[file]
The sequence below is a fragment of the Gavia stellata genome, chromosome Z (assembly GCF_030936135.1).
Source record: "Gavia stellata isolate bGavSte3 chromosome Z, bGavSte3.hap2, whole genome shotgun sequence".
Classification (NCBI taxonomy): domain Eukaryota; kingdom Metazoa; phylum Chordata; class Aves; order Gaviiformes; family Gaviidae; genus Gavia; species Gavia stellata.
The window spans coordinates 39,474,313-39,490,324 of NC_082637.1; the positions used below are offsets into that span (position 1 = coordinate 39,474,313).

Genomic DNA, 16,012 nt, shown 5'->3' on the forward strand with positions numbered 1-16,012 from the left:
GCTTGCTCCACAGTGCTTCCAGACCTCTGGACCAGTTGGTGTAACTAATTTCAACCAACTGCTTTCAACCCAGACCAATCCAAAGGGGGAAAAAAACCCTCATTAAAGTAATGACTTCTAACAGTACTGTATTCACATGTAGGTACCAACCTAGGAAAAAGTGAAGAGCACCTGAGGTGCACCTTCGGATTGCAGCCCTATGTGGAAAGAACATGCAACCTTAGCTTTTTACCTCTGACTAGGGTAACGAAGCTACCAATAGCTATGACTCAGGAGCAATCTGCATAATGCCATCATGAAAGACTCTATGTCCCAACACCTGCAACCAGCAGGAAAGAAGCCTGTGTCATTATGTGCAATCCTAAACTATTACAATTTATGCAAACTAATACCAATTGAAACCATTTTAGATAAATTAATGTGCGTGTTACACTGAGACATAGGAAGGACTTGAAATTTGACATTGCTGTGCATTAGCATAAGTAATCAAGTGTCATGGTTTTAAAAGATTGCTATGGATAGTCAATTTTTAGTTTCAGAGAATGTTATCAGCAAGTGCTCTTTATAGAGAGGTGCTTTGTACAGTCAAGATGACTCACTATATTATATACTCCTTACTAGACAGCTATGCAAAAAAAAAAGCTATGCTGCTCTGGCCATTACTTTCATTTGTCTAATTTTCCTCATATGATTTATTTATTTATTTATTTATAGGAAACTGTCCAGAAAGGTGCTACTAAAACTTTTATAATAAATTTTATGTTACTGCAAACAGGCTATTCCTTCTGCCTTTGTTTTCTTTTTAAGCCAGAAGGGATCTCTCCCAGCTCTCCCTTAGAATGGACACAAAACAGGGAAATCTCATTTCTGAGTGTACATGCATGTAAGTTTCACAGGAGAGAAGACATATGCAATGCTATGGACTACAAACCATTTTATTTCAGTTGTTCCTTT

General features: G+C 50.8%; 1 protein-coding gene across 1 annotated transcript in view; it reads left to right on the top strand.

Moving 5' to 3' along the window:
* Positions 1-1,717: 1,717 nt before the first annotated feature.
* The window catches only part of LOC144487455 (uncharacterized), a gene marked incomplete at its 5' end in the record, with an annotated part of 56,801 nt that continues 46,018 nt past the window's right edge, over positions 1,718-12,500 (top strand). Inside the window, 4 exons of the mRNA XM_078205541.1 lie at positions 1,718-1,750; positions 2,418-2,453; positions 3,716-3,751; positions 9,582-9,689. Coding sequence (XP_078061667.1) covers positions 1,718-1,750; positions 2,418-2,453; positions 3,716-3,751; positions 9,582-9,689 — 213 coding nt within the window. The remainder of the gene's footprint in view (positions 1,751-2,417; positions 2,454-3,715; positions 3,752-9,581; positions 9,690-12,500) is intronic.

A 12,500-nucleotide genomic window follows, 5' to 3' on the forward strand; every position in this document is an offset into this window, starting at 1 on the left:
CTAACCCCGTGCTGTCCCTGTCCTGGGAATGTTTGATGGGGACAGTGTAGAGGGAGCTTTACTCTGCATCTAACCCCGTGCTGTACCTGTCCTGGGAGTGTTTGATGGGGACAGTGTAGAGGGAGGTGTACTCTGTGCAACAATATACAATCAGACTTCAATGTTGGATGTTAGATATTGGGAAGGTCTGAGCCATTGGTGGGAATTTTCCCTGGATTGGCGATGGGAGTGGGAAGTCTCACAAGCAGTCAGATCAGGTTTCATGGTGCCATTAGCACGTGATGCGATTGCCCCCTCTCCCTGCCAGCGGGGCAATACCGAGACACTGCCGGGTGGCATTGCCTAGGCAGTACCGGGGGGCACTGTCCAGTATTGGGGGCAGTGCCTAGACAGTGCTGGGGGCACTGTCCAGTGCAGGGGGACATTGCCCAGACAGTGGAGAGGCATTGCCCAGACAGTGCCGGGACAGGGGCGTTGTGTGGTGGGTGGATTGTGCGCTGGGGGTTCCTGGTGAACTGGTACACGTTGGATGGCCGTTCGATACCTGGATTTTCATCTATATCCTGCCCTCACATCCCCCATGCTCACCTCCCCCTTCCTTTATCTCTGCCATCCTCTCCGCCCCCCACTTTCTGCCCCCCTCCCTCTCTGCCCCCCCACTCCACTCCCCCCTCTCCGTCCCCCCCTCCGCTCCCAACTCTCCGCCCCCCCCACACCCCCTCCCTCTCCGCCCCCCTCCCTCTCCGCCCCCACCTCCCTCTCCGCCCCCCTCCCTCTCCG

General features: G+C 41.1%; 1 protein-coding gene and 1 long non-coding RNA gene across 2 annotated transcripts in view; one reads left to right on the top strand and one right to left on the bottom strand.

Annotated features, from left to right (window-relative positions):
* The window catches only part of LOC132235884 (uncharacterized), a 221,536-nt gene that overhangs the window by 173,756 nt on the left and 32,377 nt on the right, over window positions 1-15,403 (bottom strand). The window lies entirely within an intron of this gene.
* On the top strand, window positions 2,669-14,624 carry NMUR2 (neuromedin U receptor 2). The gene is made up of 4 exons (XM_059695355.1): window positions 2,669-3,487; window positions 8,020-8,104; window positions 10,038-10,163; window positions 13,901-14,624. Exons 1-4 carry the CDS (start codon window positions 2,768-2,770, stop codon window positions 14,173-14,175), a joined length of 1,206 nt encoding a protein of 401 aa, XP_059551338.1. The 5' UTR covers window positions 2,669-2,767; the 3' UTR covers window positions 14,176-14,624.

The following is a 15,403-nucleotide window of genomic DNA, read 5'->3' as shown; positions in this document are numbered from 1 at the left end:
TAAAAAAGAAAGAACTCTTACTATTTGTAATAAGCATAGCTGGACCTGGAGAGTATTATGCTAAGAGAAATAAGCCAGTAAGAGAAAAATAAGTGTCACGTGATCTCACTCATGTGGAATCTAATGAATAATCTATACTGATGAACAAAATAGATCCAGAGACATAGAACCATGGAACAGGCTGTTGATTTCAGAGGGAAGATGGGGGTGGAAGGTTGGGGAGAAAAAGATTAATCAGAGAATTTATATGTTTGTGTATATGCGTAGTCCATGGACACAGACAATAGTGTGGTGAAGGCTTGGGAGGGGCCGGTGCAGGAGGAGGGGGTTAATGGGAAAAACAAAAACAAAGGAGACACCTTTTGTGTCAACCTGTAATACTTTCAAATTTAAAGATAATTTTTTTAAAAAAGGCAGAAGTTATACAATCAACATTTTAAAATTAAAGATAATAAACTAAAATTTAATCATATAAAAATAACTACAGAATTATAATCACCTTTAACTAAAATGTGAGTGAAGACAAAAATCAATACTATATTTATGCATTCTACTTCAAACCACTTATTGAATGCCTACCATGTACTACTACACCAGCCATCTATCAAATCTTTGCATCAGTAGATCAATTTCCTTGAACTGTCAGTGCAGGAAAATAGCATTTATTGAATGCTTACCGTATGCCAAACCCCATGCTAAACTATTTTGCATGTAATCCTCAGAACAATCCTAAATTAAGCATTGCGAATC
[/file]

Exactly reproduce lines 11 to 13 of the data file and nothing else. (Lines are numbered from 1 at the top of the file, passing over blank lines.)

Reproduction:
A 12,500-nucleotide genomic window follows, 5' to 3' on the forward strand; every position in this document is an offset into this window, starting at 1 on the left:
CTAACCCCGTGCTGTCCCTGTCCTGGGAATGTTTGATGGGGACAGTGTAGAGGGAGCTTTACTCTGCATCTAACCCCGTGCTGTACCTGTCCTGGGAGTGTTTGATGGGGACAGTGTAGAGGGAGGTGTACTCTGTGCAACAATATACAATCAGACTTCAATGTTGGATGTTAGATATTGGGAAGGTCTGAGCCATTGGTGGGAATTTTCCCTGGATTGGCGATGGGAGTGGGAAGTCTCACAAGCAGTCAGATCAGGTTTCATGGTGCCATTAGCACGTGATGCGATTGCCCCCTCTCCCTGCCAGCGGGGCAATACCGAGACACTGCCGGGTGGCATTGCCTAGGCAGTACCGGGGGGCACTGTCCAGTATTGGGGGCAGTGCCTAGACAGTGCTGGGGGCACTGTCCAGTGCAGGGGGACATTGCCCAGACAGTGGAGAGGCATTGCCCAGACAGTGCCGGGACAGGGGCGTTGTGTGGTGGGTGGATTGTGCGCTGGGGGTTCCTGGTGAACTGGTACACGTTGGATGGCCGTTCGATACCTGGATTTTCATCTATATCCTGCCCTCACATCCCCCATGCTCACCTCCCCCTTCCTTTATCTCTGCCATCCTCTCCGCCCCCCACTTTCTGCCCCCCTCCCTCTCTGCCCCCCCACTCCACTCCCCCCTCTCCGTCCCCCCCTCCGCTCCCAACTCTCCGCCCCCCCCACACCCCCTCCCTCTCCGCCCCCCTCCCTCTCCGCCCCCACCTCCCTCTCCGCCCCCCTCCCTCTCCG

General features: G+C 41.1%; 1 protein-coding gene and 1 long non-coding RNA gene across 2 annotated transcripts in view; one reads left to right on the top strand and one right to left on the bottom strand.